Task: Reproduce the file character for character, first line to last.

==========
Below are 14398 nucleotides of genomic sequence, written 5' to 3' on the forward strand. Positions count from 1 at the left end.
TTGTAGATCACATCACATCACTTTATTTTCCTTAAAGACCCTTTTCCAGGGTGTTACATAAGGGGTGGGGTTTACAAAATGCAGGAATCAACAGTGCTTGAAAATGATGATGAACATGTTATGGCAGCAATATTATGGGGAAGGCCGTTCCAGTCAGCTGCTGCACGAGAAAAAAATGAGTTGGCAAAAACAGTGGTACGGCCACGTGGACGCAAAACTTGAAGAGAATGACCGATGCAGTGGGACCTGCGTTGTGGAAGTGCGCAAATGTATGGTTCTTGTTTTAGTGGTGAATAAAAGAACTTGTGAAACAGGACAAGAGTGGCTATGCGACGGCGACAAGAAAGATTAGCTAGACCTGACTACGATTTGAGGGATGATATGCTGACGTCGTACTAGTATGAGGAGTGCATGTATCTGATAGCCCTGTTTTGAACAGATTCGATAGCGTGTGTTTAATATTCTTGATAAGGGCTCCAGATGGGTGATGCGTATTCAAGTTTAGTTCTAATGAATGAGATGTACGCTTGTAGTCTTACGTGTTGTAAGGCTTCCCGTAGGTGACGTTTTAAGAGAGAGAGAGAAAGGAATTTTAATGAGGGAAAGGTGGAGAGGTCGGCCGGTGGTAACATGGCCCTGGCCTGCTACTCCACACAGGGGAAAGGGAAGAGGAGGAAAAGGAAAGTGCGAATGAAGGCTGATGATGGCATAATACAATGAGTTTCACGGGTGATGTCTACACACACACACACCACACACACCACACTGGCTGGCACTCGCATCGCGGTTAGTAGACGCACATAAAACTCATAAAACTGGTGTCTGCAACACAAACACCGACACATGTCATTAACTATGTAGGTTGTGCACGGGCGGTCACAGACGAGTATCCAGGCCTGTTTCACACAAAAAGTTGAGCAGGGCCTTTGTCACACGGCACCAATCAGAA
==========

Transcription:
Below are 14398 nucleotides of genomic sequence, written 5' to 3' on the forward strand. Positions count from 1 at the left end.
TTGTAGATCACATCACATCACTTTATTTTCCTTAAAGACCCTTTTCCAGGGTGTTACATAAGGGGTGGGGTTTACAAAATGCAGGAATCAACAGTGCTTGAAAATGATGATGAACATGTTATGGCAGCAATATTATGGGGAAGGCCGTTCCAGTCAGCTGCTGCACGAGAAAAAAATGAGTTGGCAAAAACAGTGGTACGGCCACGTGGACGCAAAACTTGAAGAGAATGACCGATGCAGTGGGACCTGCGTTGTGGAAGTGCGCAAATGTATGGTTCTTGTTTTAGTGGTGAATAAAAGAACTTGTGAAACAGGACAAGAGTGGCTATGCGACGGCGACAAGAAAGATTAGCTAGACCTGACTACGATTTGAGGGATGATATGCTGACGTCGTACTAGTATGAGGAGTGCATGTATCTGATAGCCCTGTTTTGAACAGATTCGATAGCGTGTGTTTAATATTCTTGATAAGGGCTCCAGATGGGTGATGCGTATTCAAGTTTAGTTCTAATGAATGAGATGTACGCTTGTAGTCTTACGTGTTGTAAGGCTTCCCGTAGGTGACGTTTTAAGAGAGAGAGAGAAAGGAATTTTAATGAGGGAAAGGTGGAGAGGTCGGCCGGTGGTAACATGGCCCTGGCCTGCTACTCCACACAGGGGAAAGGGAAGAGGAGGAAAAGGAAAGTGCGAATGAAGGCTGATGATGGCATAATACAATGAGTTTCACGGGTGATGTCTACACACACACACACCACACACACCACACTGGCTGGCACTCGCATCGCGGTTAGTAGACGCACATAAAACTCATAAAACTGGTGTCTGCAACACAAACACCGACACATGTCATTAACTATGTAGGTTGTGCACGGGCGGTCACAGACGAGTATCCAGGCCTGTTTCACACAAAAAGTTGAGCAGGGCCTTTGTCACACGGCACCAATCAGAA